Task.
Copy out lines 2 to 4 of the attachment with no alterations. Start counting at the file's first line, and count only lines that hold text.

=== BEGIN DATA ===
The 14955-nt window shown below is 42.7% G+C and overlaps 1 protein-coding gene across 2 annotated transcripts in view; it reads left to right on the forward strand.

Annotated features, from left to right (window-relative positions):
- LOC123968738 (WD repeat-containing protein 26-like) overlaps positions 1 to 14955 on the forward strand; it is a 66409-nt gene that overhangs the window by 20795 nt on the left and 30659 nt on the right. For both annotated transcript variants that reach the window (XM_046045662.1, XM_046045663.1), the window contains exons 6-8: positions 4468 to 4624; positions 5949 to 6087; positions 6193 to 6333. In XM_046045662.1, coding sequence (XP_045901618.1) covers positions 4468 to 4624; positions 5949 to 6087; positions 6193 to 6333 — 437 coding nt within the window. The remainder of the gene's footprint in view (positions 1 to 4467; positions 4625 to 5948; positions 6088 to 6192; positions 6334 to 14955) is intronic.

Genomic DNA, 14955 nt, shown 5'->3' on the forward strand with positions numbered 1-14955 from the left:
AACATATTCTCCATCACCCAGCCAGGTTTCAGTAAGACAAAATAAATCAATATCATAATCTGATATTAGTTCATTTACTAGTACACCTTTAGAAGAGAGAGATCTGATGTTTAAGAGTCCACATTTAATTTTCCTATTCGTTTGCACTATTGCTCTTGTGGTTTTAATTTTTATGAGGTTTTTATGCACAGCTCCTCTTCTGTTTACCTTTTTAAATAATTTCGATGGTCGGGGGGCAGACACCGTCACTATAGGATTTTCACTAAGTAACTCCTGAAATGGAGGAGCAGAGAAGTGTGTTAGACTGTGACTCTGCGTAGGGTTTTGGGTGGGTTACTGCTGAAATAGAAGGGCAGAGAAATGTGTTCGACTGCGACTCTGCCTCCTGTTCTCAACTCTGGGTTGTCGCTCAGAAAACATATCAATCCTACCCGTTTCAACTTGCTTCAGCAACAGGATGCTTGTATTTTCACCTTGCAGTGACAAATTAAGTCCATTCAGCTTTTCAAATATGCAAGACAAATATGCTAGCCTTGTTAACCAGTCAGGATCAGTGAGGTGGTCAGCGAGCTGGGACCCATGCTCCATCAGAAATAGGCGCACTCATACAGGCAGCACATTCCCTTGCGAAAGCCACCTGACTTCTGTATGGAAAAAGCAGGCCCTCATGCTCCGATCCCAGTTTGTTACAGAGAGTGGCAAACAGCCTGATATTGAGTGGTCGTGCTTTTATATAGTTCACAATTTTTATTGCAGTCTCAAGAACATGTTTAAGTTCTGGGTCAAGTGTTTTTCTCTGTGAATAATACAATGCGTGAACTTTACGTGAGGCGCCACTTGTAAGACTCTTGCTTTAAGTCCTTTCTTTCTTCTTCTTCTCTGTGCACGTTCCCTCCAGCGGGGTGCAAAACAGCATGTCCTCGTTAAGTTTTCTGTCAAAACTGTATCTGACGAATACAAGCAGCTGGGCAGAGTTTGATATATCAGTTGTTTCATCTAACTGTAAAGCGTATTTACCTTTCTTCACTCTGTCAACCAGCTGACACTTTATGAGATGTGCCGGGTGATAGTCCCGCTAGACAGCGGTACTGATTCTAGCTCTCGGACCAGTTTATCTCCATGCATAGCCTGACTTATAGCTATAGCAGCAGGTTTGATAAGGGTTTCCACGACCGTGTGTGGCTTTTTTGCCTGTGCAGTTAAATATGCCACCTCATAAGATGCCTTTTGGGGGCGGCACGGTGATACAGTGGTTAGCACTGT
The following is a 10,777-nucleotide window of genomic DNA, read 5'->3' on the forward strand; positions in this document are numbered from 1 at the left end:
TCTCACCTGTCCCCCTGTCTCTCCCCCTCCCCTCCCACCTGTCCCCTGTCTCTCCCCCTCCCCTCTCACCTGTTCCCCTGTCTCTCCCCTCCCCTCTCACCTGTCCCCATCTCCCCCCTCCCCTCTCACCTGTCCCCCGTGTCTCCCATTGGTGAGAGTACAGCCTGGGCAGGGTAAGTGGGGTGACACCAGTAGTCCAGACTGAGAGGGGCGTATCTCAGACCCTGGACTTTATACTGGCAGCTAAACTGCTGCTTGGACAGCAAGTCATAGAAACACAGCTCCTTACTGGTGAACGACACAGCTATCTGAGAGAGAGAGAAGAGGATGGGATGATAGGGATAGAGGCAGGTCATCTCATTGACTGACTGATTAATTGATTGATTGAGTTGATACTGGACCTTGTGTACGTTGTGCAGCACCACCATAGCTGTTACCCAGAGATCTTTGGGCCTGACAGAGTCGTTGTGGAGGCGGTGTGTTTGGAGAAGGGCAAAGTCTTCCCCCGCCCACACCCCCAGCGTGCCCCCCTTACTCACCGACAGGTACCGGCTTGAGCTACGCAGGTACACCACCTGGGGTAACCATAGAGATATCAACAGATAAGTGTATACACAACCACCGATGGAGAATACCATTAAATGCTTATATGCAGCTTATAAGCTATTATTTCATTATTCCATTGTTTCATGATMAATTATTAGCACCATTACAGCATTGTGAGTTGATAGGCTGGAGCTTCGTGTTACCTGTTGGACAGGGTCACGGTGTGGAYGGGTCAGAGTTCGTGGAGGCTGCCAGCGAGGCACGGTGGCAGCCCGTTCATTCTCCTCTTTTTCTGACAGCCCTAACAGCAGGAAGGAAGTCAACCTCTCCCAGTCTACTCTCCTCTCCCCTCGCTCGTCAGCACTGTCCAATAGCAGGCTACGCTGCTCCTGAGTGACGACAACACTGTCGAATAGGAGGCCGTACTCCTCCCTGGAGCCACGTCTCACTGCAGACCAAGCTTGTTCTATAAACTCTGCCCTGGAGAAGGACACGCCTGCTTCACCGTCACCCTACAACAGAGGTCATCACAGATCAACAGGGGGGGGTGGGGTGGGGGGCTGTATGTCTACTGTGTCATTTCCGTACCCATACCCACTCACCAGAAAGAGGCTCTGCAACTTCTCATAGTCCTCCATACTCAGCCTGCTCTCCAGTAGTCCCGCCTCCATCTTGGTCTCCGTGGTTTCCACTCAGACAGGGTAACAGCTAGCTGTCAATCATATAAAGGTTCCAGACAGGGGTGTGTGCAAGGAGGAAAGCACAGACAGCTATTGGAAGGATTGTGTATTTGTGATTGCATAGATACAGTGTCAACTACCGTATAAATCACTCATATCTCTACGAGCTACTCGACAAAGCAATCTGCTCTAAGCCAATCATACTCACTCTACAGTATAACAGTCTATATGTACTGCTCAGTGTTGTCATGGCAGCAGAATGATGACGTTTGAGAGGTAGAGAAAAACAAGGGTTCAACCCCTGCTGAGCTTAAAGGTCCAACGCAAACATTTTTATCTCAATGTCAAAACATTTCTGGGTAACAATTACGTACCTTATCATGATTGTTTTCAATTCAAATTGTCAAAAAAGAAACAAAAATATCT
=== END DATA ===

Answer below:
Annotated features, from left to right (window-relative positions):
- LOC123968738 (WD repeat-containing protein 26-like) overlaps positions 1 to 14955 on the forward strand; it is a 66409-nt gene that overhangs the window by 20795 nt on the left and 30659 nt on the right. For both annotated transcript variants that reach the window (XM_046045662.1, XM_046045663.1), the window contains exons 6-8: positions 4468 to 4624; positions 5949 to 6087; positions 6193 to 6333. In XM_046045662.1, coding sequence (XP_045901618.1) covers positions 4468 to 4624; positions 5949 to 6087; positions 6193 to 6333 — 437 coding nt within the window. The remainder of the gene's footprint in view (positions 1 to 4467; positions 4625 to 5948; positions 6088 to 6192; positions 6334 to 14955) is intronic.

Genomic DNA, 14955 nt, shown 5'->3' on the forward strand with positions numbered 1-14955 from the left: